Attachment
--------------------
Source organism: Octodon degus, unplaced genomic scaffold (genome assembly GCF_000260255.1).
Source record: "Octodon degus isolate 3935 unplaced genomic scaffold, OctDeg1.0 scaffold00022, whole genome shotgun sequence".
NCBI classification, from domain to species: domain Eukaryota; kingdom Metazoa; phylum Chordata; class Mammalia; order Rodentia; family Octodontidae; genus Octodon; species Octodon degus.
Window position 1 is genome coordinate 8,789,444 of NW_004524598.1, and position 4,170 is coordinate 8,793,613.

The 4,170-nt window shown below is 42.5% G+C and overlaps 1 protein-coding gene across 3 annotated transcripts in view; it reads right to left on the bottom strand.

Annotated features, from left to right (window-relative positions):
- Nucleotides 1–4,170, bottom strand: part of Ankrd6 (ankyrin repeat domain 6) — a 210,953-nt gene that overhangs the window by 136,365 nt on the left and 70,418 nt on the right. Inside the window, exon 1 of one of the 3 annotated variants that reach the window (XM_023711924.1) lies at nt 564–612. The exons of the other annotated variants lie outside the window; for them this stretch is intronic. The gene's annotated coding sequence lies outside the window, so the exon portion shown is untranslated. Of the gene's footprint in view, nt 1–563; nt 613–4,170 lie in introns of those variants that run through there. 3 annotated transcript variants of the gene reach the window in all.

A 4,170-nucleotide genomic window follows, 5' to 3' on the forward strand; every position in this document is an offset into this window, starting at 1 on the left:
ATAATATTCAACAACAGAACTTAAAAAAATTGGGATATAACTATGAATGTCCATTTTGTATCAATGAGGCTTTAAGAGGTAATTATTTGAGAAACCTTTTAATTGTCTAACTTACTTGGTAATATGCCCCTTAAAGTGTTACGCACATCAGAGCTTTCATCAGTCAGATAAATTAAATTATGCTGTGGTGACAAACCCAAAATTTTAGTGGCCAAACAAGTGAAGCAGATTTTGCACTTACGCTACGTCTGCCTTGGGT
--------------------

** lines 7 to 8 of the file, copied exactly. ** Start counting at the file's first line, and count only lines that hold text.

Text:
- Nucleotides 1–4,170, bottom strand: part of Ankrd6 (ankyrin repeat domain 6) — a 210,953-nt gene that overhangs the window by 136,365 nt on the left and 70,418 nt on the right. Inside the window, exon 1 of one of the 3 annotated variants that reach the window (XM_023711924.1) lies at nt 564–612. The exons of the other annotated variants lie outside the window; for them this stretch is intronic. The gene's annotated coding sequence lies outside the window, so the exon portion shown is untranslated. Of the gene's footprint in view, nt 1–563; nt 613–4,170 lie in introns of those variants that run through there. 3 annotated transcript variants of the gene reach the window in all.

A 4,170-nucleotide genomic window follows, 5' to 3' on the forward strand; every position in this document is an offset into this window, starting at 1 on the left: